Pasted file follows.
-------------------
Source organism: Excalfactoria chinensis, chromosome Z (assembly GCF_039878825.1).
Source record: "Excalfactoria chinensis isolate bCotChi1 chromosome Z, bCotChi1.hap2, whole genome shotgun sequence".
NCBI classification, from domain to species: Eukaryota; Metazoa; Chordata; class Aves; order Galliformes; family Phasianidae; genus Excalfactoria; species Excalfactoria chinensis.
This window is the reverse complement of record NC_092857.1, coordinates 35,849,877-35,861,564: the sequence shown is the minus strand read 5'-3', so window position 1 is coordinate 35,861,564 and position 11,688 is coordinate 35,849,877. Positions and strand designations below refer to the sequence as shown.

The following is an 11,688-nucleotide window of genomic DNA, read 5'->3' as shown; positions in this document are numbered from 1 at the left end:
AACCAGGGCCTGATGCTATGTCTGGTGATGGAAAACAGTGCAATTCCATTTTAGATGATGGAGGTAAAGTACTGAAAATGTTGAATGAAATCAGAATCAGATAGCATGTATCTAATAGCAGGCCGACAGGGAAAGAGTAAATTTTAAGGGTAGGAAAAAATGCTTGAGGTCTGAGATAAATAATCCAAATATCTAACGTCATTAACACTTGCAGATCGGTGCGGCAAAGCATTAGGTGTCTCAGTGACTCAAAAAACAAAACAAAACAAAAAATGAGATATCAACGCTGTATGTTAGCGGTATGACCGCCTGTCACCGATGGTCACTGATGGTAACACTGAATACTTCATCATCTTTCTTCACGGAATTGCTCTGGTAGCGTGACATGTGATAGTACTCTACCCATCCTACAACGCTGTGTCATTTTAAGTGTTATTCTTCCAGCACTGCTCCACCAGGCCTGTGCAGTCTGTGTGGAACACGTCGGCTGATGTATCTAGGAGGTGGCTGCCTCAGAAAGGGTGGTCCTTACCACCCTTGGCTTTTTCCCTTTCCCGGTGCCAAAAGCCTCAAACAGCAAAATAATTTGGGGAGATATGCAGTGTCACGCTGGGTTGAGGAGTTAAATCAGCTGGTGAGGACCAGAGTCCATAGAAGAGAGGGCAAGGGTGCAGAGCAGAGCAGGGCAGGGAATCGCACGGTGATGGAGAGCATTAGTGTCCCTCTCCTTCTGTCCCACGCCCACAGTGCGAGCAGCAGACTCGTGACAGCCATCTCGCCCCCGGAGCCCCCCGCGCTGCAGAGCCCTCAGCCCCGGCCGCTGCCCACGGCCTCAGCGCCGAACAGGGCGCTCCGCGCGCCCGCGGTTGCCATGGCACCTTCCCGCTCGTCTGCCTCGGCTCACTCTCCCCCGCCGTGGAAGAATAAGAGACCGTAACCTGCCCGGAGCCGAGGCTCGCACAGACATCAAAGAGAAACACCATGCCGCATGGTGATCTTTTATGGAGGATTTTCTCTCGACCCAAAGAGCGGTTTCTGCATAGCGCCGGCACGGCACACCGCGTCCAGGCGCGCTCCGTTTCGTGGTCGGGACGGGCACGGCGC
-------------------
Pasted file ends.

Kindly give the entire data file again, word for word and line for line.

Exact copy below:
Source organism: Excalfactoria chinensis, chromosome Z (assembly GCF_039878825.1).
Source record: "Excalfactoria chinensis isolate bCotChi1 chromosome Z, bCotChi1.hap2, whole genome shotgun sequence".
NCBI classification, from domain to species: Eukaryota; Metazoa; Chordata; class Aves; order Galliformes; family Phasianidae; genus Excalfactoria; species Excalfactoria chinensis.
This window is the reverse complement of record NC_092857.1, coordinates 35,849,877-35,861,564: the sequence shown is the minus strand read 5'-3', so window position 1 is coordinate 35,861,564 and position 11,688 is coordinate 35,849,877. Positions and strand designations below refer to the sequence as shown.

The following is an 11,688-nucleotide window of genomic DNA, read 5'->3' as shown; positions in this document are numbered from 1 at the left end:
AACCAGGGCCTGATGCTATGTCTGGTGATGGAAAACAGTGCAATTCCATTTTAGATGATGGAGGTAAAGTACTGAAAATGTTGAATGAAATCAGAATCAGATAGCATGTATCTAATAGCAGGCCGACAGGGAAAGAGTAAATTTTAAGGGTAGGAAAAAATGCTTGAGGTCTGAGATAAATAATCCAAATATCTAACGTCATTAACACTTGCAGATCGGTGCGGCAAAGCATTAGGTGTCTCAGTGACTCAAAAAACAAAACAAAACAAAAAATGAGATATCAACGCTGTATGTTAGCGGTATGACCGCCTGTCACCGATGGTCACTGATGGTAACACTGAATACTTCATCATCTTTCTTCACGGAATTGCTCTGGTAGCGTGACATGTGATAGTACTCTACCCATCCTACAACGCTGTGTCATTTTAAGTGTTATTCTTCCAGCACTGCTCCACCAGGCCTGTGCAGTCTGTGTGGAACACGTCGGCTGATGTATCTAGGAGGTGGCTGCCTCAGAAAGGGTGGTCCTTACCACCCTTGGCTTTTTCCCTTTCCCGGTGCCAAAAGCCTCAAACAGCAAAATAATTTGGGGAGATATGCAGTGTCACGCTGGGTTGAGGAGTTAAATCAGCTGGTGAGGACCAGAGTCCATAGAAGAGAGGGCAAGGGTGCAGAGCAGAGCAGGGCAGGGAATCGCACGGTGATGGAGAGCATTAGTGTCCCTCTCCTTCTGTCCCACGCCCACAGTGCGAGCAGCAGACTCGTGACAGCCATCTCGCCCCCGGAGCCCCCCGCGCTGCAGAGCCCTCAGCCCCGGCCGCTGCCCACGGCCTCAGCGCCGAACAGGGCGCTCCGCGCGCCCGCGGTTGCCATGGCACCTTCCCGCTCGTCTGCCTCGGCTCACTCTCCCCCGCCGTGGAAGAATAAGAGACCGTAACCTGCCCGGAGCCGAGGCTCGCACAGACATCAAAGAGAAACACCATGCCGCATGGTGATCTTTTATGGAGGATTTTCTCTCGACCCAAAGAGCGGTTTCTGCATAGCGCCGGCACGGCACACCGCGTCCAGGCGCGCTCCGTTTCGTGGTCGGGACGGGCACGGCGC